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Johannes Vermeer: Christ in the House of Martha and Mary (About 1654 - 1656)
"Hey! Nice shoes! Howya doin?" …"

I'd visited the discount pet supply store because I'd failed in an earlier attempt at the anonymous Kroger's to buy the only kind of cat food Max and Molly agree to eat. I'd learned in a SmallTalk exchange a few weeks before that this particular brand had been suffering distribution issues, with my favored jumbo family-sized packages no more than sporadically available. I'd picked up the wrong kind a couple of times only to find that they'd try to bury it before they consent to swallow it, those batches donated to the magpies or the cat shelter. They're picky eaters. As I was checking out, separated from the checker by a plexiglas partition and our masks, the checker attempted to maintain some semblance of normality by initiating a little SmallTalk, the very foundation of every commercial interaction. I honestly thought that she'd, for some reason, asked to see some picture ID. I figured there was a new directive from Homeland Security, so I struggled to remove my driver's license from my wallet, "No," she said, "I asked if you had anything exciting planned for the rest of the day." Embarrassed, I replied with a curt, "Probably not," collected my cat food, and left thinking that This Damned Pandemic might have killed SmallTalk.

SmallTalk has always been the glue of human interaction.
We're capable of big talk, but our selves only seem to shine through when we're engaging on a much smaller scale. A memorable aside might stay in the warm corner of my memory forever. I have to look up any of the great speeches to relive the inspiration they intended, hardly an inspiring activity. The ten thousand ways to ask about the weather better exemplifies who we are than does what we wear, who we associate with, or how much money we make. The more menial the task, the more masterful its incumbent seems at bridging these small gaps to turn a brief encounter into an uplifting experience. In the old days, shoe shine guys and barbers could pleasingly connect with anyone in under a minute, and they didn't deal in mere trivia or banality. By the end of the encounter, a patron like me would depart longingly, desiring only to continue the banter for a little longer, though I'd know further extending the exposition would violate something sacred.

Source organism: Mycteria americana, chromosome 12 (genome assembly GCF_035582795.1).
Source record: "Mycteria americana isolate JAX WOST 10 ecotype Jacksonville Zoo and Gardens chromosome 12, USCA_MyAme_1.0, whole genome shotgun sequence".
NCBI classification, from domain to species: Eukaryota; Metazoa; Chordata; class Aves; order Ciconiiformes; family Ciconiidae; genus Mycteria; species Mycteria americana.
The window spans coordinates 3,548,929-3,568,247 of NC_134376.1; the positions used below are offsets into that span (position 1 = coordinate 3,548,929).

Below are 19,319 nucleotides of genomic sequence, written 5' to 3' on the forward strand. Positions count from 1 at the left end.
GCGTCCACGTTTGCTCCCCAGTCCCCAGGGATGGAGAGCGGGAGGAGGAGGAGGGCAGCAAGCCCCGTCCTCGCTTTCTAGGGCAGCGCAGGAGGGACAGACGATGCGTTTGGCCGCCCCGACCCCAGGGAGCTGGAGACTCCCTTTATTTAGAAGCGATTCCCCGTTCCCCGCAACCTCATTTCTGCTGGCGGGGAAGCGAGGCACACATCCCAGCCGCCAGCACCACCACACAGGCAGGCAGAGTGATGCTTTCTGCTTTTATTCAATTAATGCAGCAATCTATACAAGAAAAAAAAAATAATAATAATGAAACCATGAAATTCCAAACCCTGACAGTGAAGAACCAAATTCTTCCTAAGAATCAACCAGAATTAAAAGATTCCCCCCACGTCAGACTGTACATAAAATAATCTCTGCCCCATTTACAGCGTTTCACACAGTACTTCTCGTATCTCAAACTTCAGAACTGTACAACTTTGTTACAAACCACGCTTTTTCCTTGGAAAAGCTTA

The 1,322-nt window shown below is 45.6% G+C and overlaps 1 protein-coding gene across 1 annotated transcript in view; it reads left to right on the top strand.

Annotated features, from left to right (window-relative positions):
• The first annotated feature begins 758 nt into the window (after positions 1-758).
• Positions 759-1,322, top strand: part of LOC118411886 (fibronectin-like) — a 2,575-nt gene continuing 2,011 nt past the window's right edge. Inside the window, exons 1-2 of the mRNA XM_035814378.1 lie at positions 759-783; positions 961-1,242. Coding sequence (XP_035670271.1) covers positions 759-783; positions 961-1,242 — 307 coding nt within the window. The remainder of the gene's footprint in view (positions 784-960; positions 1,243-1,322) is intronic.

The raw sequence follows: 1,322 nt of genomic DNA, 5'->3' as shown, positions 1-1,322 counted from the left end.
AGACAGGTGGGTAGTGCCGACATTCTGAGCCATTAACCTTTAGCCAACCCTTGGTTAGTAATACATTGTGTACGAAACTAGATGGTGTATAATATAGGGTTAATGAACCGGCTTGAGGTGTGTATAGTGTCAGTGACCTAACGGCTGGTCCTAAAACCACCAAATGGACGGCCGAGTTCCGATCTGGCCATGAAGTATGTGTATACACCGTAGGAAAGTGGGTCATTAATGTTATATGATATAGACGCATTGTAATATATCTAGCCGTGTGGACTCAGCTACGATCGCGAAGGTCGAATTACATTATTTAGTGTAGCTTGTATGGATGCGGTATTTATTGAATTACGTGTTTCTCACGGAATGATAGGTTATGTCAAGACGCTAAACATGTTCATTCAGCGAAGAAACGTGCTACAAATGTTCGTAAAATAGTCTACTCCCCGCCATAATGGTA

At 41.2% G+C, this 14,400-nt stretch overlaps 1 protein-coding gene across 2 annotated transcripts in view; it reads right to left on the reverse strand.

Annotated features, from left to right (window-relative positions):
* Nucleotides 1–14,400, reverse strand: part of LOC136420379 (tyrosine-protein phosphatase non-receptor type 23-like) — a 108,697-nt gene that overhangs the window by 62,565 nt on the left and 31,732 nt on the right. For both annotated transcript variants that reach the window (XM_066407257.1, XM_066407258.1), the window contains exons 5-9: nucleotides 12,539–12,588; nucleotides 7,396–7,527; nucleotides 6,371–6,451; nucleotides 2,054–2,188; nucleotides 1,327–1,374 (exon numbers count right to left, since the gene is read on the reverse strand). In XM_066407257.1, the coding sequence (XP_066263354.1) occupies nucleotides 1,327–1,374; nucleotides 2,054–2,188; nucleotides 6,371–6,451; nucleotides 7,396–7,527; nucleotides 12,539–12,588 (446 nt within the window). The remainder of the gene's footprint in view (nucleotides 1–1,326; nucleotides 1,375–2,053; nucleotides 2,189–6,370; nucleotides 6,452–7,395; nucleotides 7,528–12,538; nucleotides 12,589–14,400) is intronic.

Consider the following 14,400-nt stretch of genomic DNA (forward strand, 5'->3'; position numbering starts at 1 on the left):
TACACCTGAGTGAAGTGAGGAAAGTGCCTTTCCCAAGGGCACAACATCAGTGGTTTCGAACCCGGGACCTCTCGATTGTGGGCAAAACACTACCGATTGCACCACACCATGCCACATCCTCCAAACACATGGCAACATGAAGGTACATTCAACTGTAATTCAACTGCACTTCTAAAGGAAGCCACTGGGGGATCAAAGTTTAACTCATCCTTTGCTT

Now, I seem to shuffle through my essential errants like a monk meditating on my mortal soul, but only because I probably am meditating on my mortal soul. I'm so preoccupied gauging distances and threatening proximities that I only very rarely ever see my fellow shoppers, and then, only to sidestep their trajectories. Nobody even attempts to mumble anything in passing, our voices effectively muffled by two layers of tightly-woven cotton. My ears seem filled with cotton, too. I inhabit a mute, almost silent world. Should that gregarious guy responsible for overseeing the self-checkout stations offer an aside, I won't receive the message. He won't catch me attempting to smile in acknowledgement so I'll just knowingly nod my head, a gesture so much smaller than SmallTalk that it likely fails to register. I feel as though I've suspended these most essential relations for the unforeseeable duration of this Double-damnedable Pandemic.

A significant draw for us HeadingHomeward has been for us to reinhabit a small city where SmallTalk's an ordinary components of every blessed interaction. When we lived just outside of DC, in the earlier part of our exile, I came to understand what I'd grown to grieve. I suddenly found myself an anonymous stranger immersed within a culture that left even my still, smaller voice mute. Nothing computed properly. I saw people passing on the street, many mute and studying their own shoes and many effusive, sharing some shit with whomever they might pass. I thought those people especially gregarious until someone clued me in to this glaring cultural difference. The natives, those with generations of history there, made it a point to never pass anybody without acknowledging their presence. This, I learned, amounted to a matter of honor for them. Carpetbaggers like me couldn't quite perceive this imperative and so we tended to stroll silently through the city. I decided to dedicate myself to at least trying to fit in, and so I took a chance and set about extending myself, to great success.

Suddenly I felt as though I belonged, too. I didn't need to slip through without being noticed, but could attempt to make a small spectacle of myself. It didn't take much, often nothing more than a nod and a smile, sometimes amplified with a roll of the eyes. The supermarket checkout clerks, acknowledged masters of SmallTalk, seemed to appreciate when this white boy didn't go all shy on them. I came to play favorites, waiting in a longer line so I'd end up being checked out by the SmallTalk master. There was a damned good reason their line was always longer. This was how I came to belong there, though I was an obvious alien. When The Muse accompanied me, she'd asked if I knew that person. I'd reply that I didn't, not really, other than to recognize that she was a SmallTalk master. "Hey! Nice shoes! Howya doin?" …

©2021 by David A. Schmaltz - all rights reserved

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